Other common food allergies include:1

  • Tree nuts
  • Walnuts
  • Almonds
  • Hazelnuts
  • Pecans
  • Cashews
  • Pistachios
  • Shrimp
  • Lobster
  • Crab
  • Mullock
  • Egg
  • Wheat
  • Soy
  • Sesame

While any food could cause an IgE-mediated food allergy, fish/seafood and peanuts/tree nuts account for the most reaction in adults.2

Oral-allergy Syndrome

Oral-allergy syndrome, or pollen-food syndrome, affects as much as 5% of the population. It is a milder food allergy that causes symptoms when raw fruits and vegetables or nuts come into contact with the mouth and throat. Most people experience itchiness and mild swelling in the mouth and throat within a few minutes of consuming these foods.3

These reactions do not progress to a systemic reaction. Cooked foods do not typically cause these symptoms because cooking disrupts bonds in the marker the immune system uses to identify the food as an allergen.2

An uncommon food allergy requires a combination of exercise and ingestion of the suspected food.

  • If you eat the food without exercising, no symptoms develop.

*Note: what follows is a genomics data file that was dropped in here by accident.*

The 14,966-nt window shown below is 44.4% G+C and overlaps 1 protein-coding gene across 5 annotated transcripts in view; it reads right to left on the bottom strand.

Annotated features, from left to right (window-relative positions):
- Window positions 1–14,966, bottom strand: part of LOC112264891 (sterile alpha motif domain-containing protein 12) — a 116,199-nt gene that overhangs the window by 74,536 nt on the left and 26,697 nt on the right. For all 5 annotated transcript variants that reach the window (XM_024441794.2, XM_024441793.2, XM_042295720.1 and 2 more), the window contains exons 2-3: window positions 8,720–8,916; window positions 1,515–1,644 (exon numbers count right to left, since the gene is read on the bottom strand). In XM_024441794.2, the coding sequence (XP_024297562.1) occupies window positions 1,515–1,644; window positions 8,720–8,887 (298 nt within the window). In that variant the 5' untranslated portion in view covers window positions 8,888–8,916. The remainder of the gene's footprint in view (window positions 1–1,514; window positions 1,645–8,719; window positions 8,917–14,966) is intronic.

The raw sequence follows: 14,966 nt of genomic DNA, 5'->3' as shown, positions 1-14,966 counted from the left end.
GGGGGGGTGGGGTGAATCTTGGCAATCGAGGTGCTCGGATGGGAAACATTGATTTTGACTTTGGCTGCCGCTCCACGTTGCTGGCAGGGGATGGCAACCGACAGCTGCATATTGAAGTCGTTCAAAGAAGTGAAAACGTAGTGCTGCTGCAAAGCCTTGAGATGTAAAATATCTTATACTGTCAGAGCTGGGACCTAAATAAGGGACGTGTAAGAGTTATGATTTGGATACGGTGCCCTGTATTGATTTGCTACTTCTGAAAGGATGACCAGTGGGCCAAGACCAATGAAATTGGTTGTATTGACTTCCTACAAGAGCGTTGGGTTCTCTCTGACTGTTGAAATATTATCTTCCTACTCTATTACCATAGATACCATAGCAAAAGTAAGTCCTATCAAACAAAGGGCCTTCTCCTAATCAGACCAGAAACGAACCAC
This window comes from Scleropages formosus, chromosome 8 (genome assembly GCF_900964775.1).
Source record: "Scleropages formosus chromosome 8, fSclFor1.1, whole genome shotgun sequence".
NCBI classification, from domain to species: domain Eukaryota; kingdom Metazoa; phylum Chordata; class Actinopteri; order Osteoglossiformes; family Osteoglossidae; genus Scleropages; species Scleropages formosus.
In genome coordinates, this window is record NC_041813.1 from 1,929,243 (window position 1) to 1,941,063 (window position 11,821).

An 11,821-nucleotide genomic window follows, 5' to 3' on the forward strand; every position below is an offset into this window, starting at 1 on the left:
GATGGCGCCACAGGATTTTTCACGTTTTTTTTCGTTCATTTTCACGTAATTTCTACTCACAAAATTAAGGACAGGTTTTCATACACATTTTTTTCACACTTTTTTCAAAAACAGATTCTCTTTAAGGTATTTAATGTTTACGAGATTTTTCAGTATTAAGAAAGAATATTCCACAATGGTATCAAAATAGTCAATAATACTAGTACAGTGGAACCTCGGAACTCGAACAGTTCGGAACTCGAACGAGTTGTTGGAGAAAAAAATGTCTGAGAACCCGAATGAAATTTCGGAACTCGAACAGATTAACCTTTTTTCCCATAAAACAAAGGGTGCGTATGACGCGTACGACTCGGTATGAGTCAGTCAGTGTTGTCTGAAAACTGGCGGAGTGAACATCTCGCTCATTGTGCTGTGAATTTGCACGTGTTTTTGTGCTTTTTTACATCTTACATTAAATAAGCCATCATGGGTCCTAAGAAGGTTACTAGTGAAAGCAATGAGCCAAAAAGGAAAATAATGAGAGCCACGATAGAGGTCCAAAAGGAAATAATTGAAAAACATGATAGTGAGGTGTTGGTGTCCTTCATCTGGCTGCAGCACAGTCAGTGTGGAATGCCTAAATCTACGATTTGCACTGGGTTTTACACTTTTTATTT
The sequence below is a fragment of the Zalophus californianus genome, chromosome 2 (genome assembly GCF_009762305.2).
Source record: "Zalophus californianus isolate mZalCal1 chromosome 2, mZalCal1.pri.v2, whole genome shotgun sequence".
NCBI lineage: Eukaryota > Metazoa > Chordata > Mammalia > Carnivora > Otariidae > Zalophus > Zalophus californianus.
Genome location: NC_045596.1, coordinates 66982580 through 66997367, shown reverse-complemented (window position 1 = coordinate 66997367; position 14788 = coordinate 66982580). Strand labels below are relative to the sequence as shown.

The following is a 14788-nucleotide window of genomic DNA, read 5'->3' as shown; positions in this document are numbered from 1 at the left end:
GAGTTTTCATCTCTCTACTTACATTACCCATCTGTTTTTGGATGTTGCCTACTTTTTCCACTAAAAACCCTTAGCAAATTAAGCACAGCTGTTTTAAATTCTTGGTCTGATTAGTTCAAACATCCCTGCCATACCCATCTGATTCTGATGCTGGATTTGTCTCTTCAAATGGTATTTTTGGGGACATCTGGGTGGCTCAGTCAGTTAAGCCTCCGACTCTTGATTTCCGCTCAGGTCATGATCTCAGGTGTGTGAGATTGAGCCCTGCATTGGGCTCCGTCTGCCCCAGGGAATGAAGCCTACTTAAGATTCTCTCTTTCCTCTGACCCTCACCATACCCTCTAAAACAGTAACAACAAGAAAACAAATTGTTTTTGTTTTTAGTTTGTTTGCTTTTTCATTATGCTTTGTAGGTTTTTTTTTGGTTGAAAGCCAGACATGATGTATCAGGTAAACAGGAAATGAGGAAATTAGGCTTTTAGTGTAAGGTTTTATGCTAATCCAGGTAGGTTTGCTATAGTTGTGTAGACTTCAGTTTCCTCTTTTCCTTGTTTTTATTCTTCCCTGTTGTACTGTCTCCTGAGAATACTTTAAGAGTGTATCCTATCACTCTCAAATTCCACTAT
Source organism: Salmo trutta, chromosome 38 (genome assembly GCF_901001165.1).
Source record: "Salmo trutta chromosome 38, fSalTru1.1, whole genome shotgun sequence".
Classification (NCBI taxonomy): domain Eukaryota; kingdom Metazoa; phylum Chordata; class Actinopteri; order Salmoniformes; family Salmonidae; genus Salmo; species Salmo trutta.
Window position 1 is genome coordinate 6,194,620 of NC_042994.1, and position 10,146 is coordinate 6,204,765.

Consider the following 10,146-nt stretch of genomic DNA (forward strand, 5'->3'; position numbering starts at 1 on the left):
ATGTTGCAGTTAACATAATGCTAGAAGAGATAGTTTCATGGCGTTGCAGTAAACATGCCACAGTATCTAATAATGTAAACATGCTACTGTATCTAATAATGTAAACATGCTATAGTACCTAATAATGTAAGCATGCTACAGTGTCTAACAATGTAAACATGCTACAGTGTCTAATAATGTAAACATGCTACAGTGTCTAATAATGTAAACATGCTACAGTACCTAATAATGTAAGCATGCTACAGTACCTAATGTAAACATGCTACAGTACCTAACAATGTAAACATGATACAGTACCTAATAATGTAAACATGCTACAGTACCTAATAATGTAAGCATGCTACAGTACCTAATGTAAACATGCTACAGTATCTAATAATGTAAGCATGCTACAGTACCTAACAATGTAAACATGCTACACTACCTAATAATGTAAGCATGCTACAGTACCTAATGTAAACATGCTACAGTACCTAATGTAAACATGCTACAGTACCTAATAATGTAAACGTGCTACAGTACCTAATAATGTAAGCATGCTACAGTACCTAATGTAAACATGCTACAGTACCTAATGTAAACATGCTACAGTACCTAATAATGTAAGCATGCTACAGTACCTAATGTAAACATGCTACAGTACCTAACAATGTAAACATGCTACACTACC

• If you exercise first, followed by eating the food, you will not experience these symptoms.
  • A required pattern of food consumption first, followed by exercise within a few hours, makes identifying this type of food allergy difficult.2  

Signs of Food Allergies

Symptoms of food allergies are typically local symptoms that are classified as mild and more systemic symptoms that are severe. Severe allergy symptoms can be life-threatening and require emergency treatment. Mild symptoms in more than one body part are systemic and, therefore, classified as severe. The severity of an allergic reaction depends on several factors, including how much of the food you ate and whether it was cooked, raw, or processed.3

Mild Symptoms